Big Pharma Story

All of the drugs under research are $100,000 a year drugs prescribed to boost our hunter killer cells and of course the medical system is blackmailed into prescribing them. There will be no mention of a lifestyle change that can produce better results and nothing will stop Big Pharma except when it bankrupts the finances of our medical systems.

You have the perfect Immunotherapy system in Robert Refern’s book and Robert’s book can help you if you want to prevent it cancer, the sooner you start the sooner your Immunotherapy will show results.

Cancer Cell Rehabilitation in 30 days is available to read for free, CLICK HERE to download

Just so you know I try to follow my own advice in this book as much as possible since my father died of cancer at aged 64. I am now in my 70th year and feel great.

Robert Redfern

 

 

5 Ways to Improve Libido – In Women and Men

25 Feb

5 Ways to Improve Libido—In Women and Men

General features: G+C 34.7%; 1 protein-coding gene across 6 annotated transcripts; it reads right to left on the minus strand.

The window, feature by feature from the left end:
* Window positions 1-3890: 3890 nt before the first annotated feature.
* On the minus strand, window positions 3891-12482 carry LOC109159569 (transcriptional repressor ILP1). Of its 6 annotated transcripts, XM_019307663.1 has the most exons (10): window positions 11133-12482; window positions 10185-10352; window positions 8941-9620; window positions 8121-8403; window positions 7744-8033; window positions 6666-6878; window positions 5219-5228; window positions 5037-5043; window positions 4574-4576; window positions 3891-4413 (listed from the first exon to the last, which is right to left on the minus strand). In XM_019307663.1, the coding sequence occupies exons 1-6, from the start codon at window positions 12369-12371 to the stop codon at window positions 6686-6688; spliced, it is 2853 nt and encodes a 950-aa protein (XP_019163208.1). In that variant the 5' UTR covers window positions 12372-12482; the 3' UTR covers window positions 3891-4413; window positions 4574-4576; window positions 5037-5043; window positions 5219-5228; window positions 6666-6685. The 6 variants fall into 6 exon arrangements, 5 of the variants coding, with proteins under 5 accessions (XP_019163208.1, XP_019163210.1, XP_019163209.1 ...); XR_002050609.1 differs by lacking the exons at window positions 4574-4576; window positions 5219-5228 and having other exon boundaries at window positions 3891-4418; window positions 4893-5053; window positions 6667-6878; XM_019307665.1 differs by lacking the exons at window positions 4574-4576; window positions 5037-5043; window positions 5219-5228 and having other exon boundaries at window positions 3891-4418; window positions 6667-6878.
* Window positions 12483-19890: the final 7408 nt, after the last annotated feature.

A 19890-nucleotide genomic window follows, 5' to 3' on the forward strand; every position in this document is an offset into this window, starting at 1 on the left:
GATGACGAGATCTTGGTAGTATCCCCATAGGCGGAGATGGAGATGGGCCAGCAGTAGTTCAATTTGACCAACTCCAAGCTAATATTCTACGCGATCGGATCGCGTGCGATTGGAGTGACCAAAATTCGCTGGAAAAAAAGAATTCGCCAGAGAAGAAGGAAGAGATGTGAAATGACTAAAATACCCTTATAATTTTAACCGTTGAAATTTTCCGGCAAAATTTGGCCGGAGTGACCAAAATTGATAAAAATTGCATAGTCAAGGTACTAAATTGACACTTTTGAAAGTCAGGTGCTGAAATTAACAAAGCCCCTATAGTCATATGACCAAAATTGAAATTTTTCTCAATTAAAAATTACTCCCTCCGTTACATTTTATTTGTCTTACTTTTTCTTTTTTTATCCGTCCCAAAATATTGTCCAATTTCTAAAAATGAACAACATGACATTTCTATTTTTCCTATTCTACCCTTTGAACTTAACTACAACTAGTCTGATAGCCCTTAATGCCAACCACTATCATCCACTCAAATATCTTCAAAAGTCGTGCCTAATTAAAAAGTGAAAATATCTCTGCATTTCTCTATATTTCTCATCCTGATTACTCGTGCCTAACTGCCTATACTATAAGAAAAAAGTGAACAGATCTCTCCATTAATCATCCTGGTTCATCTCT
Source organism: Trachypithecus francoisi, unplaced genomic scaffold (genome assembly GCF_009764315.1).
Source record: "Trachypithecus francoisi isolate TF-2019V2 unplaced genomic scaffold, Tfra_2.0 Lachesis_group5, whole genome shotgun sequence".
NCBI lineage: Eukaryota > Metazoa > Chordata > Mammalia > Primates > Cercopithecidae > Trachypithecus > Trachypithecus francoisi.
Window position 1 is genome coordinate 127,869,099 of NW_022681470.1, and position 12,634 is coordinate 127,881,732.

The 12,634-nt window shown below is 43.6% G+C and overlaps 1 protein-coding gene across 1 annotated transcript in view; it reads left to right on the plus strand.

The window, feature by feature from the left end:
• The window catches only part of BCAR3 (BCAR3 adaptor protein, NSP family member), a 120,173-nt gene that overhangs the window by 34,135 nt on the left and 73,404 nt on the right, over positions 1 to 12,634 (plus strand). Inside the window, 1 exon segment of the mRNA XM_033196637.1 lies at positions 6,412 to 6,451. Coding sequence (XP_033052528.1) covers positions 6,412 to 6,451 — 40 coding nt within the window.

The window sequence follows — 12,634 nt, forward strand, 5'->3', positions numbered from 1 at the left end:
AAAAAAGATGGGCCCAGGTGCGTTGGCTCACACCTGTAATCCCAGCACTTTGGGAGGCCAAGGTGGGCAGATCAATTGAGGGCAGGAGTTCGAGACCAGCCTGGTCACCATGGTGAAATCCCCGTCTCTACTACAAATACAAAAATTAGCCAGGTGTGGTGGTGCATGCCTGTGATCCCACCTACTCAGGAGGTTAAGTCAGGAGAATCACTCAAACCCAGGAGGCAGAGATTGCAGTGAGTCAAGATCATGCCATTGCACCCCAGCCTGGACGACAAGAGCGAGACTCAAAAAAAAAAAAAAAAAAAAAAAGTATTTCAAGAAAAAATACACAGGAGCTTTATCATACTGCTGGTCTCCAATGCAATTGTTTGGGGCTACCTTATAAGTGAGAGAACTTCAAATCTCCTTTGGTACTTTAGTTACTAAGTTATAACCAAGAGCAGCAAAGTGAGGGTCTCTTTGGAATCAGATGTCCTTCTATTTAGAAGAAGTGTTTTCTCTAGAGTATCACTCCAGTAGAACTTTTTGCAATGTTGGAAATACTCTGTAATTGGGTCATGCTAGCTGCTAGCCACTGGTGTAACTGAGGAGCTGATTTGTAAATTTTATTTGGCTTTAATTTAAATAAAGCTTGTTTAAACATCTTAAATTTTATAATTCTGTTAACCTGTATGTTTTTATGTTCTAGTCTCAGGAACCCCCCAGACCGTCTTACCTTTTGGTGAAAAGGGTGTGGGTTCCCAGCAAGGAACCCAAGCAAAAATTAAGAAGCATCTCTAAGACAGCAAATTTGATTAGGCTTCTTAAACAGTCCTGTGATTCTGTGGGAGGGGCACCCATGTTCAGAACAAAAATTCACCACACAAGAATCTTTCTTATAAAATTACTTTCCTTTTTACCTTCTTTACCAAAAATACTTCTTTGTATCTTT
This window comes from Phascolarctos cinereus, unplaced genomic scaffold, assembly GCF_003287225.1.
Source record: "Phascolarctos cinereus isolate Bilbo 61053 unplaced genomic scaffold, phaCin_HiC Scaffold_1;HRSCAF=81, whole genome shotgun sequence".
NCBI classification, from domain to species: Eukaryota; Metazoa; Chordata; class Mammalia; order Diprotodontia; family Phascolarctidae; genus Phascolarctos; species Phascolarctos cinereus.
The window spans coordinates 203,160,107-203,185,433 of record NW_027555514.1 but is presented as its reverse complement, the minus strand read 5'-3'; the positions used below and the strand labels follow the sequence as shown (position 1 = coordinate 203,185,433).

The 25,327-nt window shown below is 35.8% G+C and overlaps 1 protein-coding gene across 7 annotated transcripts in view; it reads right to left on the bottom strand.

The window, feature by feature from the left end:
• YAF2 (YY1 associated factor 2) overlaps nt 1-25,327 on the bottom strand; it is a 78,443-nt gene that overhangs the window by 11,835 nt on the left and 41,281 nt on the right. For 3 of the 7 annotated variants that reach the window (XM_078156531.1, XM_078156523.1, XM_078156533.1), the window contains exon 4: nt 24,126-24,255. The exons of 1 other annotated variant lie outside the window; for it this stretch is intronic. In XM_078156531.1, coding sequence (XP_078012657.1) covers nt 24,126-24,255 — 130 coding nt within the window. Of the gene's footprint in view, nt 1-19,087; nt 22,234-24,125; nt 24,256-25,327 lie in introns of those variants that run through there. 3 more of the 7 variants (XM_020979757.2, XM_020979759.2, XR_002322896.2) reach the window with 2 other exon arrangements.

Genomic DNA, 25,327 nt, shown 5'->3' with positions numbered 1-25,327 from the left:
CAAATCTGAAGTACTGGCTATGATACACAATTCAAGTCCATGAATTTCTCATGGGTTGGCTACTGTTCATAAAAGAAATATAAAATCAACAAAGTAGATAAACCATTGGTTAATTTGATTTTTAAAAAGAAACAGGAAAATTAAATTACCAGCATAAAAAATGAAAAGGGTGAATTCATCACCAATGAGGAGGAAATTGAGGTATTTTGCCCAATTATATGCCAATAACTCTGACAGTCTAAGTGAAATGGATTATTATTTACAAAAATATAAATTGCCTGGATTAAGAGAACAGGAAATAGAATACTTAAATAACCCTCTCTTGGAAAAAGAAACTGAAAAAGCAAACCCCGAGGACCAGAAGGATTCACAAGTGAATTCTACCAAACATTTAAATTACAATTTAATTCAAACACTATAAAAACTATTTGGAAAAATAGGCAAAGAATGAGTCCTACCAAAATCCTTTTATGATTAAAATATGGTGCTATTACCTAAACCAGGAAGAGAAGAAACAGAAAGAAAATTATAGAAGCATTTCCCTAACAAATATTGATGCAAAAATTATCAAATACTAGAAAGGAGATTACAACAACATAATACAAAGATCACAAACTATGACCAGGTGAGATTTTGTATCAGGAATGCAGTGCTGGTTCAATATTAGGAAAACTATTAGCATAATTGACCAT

In today’s society, where sex is in your face every time you turn on the TV or open a magazine, you may think that a lack of interest is abnormal. However, Dr. Whitaker has talked to enough patients over the years to know that intimacy takes numerous forms, and for many folks—and couples—sex just isn’t that important, especially as they get older. That said, if you are looking for safe, natural ways to improve libido (in both women and men), here are some of my top recommendations.

Address Underlying Causes of Low Libido

If you want to improve sex drive, the first thing you need to do is look for and address underlying causes of low libido. Many of my female patients tell me that fatigue, stress, and the sheer busyness of life push sex into the background. These factors can also apply to men. Others say that if a relationship isn’t working, sex is the last thing on their minds. And, men, don’t forget that romance, emotional closeness, and foreplay are important to women. To paraphrase comedian Billy Crystal, men just need a place to have sex, but women need a reason.